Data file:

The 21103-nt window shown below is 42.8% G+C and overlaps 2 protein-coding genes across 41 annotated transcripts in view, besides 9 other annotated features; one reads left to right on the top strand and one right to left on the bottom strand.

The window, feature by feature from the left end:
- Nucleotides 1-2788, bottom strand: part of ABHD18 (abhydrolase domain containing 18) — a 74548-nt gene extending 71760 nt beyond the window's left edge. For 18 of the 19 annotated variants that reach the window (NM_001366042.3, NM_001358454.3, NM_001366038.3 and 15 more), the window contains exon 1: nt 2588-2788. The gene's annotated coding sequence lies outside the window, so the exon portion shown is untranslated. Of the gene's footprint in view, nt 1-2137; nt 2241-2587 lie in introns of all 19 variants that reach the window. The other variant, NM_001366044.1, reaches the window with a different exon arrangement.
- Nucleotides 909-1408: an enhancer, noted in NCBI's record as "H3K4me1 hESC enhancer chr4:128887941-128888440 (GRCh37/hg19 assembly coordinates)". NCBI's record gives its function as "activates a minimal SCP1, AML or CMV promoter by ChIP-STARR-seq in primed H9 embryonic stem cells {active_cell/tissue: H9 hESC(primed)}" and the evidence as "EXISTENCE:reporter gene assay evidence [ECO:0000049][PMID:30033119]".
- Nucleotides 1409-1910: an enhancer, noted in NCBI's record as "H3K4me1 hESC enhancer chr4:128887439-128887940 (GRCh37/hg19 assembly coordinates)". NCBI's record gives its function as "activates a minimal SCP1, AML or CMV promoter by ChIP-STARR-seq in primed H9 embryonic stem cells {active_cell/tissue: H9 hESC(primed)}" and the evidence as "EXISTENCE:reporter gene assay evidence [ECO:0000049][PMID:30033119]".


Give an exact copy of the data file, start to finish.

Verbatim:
The 21103-nt window shown below is 42.8% G+C and overlaps 2 protein-coding genes across 41 annotated transcripts in view, besides 9 other annotated features; one reads left to right on the top strand and one right to left on the bottom strand.

The window, feature by feature from the left end:
- Nucleotides 1-2788, bottom strand: part of ABHD18 (abhydrolase domain containing 18) — a 74548-nt gene extending 71760 nt beyond the window's left edge. For 18 of the 19 annotated variants that reach the window (NM_001366042.3, NM_001358454.3, NM_001366038.3 and 15 more), the window contains exon 1: nt 2588-2788. The gene's annotated coding sequence lies outside the window, so the exon portion shown is untranslated. Of the gene's footprint in view, nt 1-2137; nt 2241-2587 lie in introns of all 19 variants that reach the window. The other variant, NM_001366044.1, reaches the window with a different exon arrangement.
- Nucleotides 909-1408: an enhancer, noted in NCBI's record as "H3K4me1 hESC enhancer chr4:128887941-128888440 (GRCh37/hg19 assembly coordinates)". NCBI's record gives its function as "activates a minimal SCP1, AML or CMV promoter by ChIP-STARR-seq in primed H9 embryonic stem cells {active_cell/tissue: H9 hESC(primed)}" and the evidence as "EXISTENCE:reporter gene assay evidence [ECO:0000049][PMID:30033119]".
- Nucleotides 1409-1910: an enhancer, noted in NCBI's record as "H3K4me1 hESC enhancer chr4:128887439-128887940 (GRCh37/hg19 assembly coordinates)". NCBI's record gives its function as "activates a minimal SCP1, AML or CMV promoter by ChIP-STARR-seq in primed H9 embryonic stem cells {active_cell/tissue: H9 hESC(primed)}" and the evidence as "EXISTENCE:reporter gene assay evidence [ECO:0000049][PMID:30033119]".